11th of August 1979, the cream of the yachting world is at the appointed time and at the appointed place. It’s Cowes and it’s the start of the 1979 Fastnet race. None of them could expect that, within 48 hrs, a freak, un-forecast storm of unimaginable ferocity would result in the largest sea and air rescue operation that had ever taken place.
By the time the race ended 15 competitors had died, 24 crews had abandoned ship, 5 yachts had sunk and 136 sailors had been rescued.
Of the 303 yachts that left Cowes for that fateful race only 85 completed the 608 miles of this historic event.

Nick Ward was a 23 year old crew member on “Grimalkin” one of the 58 starters sailing in the class V fleet for boats of 28-32ft (8.4-9.6m). By the time his race was run he’d seen the seas of nightmares, “Grimalkin” was dismasted and sinking, the skipper was lost and Nick and one other crewman, Gerry Winks, were injured, unconscious and left for dead as the remaining crew took to the life raft.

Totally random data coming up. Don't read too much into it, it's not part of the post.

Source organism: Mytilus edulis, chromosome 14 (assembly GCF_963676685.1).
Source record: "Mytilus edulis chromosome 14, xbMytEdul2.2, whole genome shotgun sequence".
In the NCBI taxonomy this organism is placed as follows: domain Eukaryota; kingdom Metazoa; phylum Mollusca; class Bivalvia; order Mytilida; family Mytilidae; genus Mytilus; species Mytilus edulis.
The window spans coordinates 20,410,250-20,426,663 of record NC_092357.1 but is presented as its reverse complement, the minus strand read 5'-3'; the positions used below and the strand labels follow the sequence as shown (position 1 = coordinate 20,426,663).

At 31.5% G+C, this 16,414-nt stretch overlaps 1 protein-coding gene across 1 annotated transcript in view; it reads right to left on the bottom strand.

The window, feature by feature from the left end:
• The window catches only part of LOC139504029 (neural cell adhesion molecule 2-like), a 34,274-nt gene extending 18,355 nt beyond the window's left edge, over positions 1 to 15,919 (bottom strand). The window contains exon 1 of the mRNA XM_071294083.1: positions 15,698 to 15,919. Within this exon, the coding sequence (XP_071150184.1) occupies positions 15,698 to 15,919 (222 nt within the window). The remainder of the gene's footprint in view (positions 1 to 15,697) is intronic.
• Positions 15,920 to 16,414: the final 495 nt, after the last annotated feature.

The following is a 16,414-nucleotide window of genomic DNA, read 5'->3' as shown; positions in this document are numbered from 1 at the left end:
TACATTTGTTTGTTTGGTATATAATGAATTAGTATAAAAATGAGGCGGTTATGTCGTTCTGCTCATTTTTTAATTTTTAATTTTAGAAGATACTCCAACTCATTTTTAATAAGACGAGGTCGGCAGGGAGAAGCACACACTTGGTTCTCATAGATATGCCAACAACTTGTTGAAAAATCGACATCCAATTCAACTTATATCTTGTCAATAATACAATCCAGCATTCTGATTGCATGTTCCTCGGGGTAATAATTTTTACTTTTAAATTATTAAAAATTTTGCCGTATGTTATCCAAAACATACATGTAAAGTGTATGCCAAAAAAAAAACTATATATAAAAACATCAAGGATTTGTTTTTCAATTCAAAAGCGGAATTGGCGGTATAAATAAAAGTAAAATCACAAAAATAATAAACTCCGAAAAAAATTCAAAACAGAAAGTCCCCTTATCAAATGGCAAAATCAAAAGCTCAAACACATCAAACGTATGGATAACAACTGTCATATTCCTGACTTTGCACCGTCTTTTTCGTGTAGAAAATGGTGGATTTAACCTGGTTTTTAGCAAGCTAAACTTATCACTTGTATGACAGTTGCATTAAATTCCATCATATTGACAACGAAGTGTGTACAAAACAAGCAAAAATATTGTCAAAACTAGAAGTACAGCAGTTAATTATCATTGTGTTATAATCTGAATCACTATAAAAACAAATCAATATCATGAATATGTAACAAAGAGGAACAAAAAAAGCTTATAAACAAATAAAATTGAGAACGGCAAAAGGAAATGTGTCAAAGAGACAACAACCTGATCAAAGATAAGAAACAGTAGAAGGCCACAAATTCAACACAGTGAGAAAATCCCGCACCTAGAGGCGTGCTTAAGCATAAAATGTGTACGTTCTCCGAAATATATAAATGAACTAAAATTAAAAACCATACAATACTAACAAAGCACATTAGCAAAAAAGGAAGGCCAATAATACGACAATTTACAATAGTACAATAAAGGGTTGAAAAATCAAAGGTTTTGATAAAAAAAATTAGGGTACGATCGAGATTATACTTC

Nick’s narrative reels the reader in, just like the storm caught the racers. The calms show a fairly idyllic Hamble riverside upbringing, in a loving family marred only by one period of severe illness that resulted in Nick becoming epileptic.

The excitement of the race start and the passage down Channel in fluky conditions are familiar to most offshore sailors. The hook slips in to the reader as the conditions worsen. From being a pleasant enough sailing story suddenly we’ve got a rip roaring thriller on our hands.   

Following this crew’s journey from an experienced, confident race crew, highly motivated and focused, into survivors is starkly harrowing.

Nick's own descent is into a state of constructive madness, as his situation deteriorates. A state where he is bolstered up by long mundane conversations with the by now deceased Gerry Winks, reciting song lyrics and phone numbers and bailing compulsively as “Grimalkin” is continuously brutalised by savage wind and waves as big as houses.

I finished this book just as the BBC showed a documentary about the winners of the Victoria Cross, Britain’s highest military award for bravery. A memorable quotation from an Australian holder of the VC was. Winners of the VC have been tested. We have stood up to the test. Well Nick Ward was tested. Being the last man rescued from the 79 Fastnet was as stern a test as any I can think of. While even to this day he still feels the hurt of the abandonment he knows that he stood up to the test.

BYM Home,Top of page, Previous page, America's Cup Supplement.